Ryan Wheeler seemed a bit confused as he settled into the Rockies’ organization. He saw far too many people who played his position and wondered why in the world the franchise had just dealt for him.
“I don’t know, maybe they’re looking to move some of us or something,” Wheeler said in early April, two days before he debuted with the Sky Sox.
Turns out, the team just needed that depth, as it illustrated on Thursday when Wheeler was called up to replace the injured Todd Helton. Wheeler started at third and batted sixth, going 1-for-4 with a double and a strikeout against Arizona — the franchise that dealt Wheeler to Colorado in November for reliever Matt Reynolds.
Many Rockies fans undoubtedly would have liked to have seen Nolan Arenado get this call, as the team’s top prospect has assaulted Triple-A pitching to the tune of a .759 slugging percentage entering Thursday with 21 RBIs in 16 games. But there’s no reason for the team to rush Arenado and start the ticking of his free agency clock.
As for Wheeler, he’s certainly more than organizational filler. And the fragility of the Rockies’ core is exactly why they brought him aboard. Between Helton, Troy Tulowitzki, Dexter Fowler and Carlos Gonzalez, none have played as many as 145 games in a season since 2009.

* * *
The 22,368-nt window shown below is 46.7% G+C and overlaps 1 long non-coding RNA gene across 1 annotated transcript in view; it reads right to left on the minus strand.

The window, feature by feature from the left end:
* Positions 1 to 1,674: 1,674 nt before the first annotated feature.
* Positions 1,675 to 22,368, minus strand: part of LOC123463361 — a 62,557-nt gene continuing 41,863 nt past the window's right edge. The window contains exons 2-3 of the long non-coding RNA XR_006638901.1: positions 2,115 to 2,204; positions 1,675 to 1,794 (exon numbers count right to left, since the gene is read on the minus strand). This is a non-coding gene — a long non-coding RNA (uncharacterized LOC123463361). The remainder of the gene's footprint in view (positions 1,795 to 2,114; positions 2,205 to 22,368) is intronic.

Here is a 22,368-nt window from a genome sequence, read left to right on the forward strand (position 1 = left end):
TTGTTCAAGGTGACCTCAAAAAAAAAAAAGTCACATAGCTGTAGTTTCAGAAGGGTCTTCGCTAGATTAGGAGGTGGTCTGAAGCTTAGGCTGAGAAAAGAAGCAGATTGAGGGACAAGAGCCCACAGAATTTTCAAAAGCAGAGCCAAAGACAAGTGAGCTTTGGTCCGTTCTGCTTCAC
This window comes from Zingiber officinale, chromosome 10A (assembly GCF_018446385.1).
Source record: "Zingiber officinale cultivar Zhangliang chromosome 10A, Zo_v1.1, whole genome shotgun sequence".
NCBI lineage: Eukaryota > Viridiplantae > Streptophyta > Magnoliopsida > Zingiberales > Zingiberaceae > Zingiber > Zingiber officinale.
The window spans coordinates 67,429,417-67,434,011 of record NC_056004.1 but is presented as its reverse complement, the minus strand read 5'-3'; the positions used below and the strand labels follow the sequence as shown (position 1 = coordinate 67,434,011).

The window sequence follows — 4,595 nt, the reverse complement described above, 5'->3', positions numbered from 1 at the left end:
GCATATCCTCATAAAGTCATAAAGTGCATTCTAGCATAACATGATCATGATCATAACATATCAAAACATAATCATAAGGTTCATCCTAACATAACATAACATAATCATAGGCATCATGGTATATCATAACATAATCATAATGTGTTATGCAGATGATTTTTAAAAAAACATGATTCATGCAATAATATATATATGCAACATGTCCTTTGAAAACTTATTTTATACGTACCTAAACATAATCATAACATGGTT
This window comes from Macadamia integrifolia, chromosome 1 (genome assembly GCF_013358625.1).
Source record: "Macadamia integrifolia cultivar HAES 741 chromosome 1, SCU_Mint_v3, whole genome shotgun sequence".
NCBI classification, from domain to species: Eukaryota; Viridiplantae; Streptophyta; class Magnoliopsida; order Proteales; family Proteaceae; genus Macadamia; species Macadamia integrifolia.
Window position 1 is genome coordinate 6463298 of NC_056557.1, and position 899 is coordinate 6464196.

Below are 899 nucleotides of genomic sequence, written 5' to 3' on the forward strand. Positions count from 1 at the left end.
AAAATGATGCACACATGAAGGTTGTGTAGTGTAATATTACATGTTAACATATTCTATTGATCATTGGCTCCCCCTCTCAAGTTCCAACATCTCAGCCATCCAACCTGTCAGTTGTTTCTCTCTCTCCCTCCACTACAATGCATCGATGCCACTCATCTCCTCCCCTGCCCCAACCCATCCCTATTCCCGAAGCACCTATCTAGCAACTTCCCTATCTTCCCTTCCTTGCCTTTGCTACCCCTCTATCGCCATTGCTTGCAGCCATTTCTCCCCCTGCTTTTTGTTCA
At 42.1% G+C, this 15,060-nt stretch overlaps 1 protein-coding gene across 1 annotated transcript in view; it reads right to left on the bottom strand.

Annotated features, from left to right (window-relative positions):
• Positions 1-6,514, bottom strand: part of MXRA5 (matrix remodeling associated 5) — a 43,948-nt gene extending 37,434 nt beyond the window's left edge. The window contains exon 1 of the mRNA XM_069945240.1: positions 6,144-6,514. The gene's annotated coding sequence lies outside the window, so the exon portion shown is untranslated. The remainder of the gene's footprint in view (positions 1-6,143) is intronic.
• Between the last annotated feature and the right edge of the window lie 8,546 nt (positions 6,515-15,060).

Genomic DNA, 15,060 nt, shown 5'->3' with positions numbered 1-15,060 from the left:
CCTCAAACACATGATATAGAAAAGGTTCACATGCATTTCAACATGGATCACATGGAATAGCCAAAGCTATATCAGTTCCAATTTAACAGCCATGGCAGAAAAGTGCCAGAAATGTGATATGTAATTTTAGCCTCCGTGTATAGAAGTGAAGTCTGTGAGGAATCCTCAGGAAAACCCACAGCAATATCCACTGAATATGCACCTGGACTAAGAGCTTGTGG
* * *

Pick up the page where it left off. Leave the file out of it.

Wheeler was rated as the No. 10 prospect in the Rockies’ organization by “Baseball America” this year following a campaign where he hit .351 with 90 RBIs in 93 games for Triple-A Reno last year before playing 50 games for the Diamondbacks.
The Rockies would be wise to plug him at third through Helton’s DL stint to see what they have in him. He was batting .348 for the Sky Sox with 16 RBIs through 15 games. His memorable moment in his short stay was a towering walk-off home run against Tucson.
The Rockies, by the way, could save some money by having their Triple-A guys carpool. Wheeler joins Tyler Chatwood and Rob Scahill as players who have been called up in the past four days (though Scahill was already sent back down).One other thing to note with Wheeler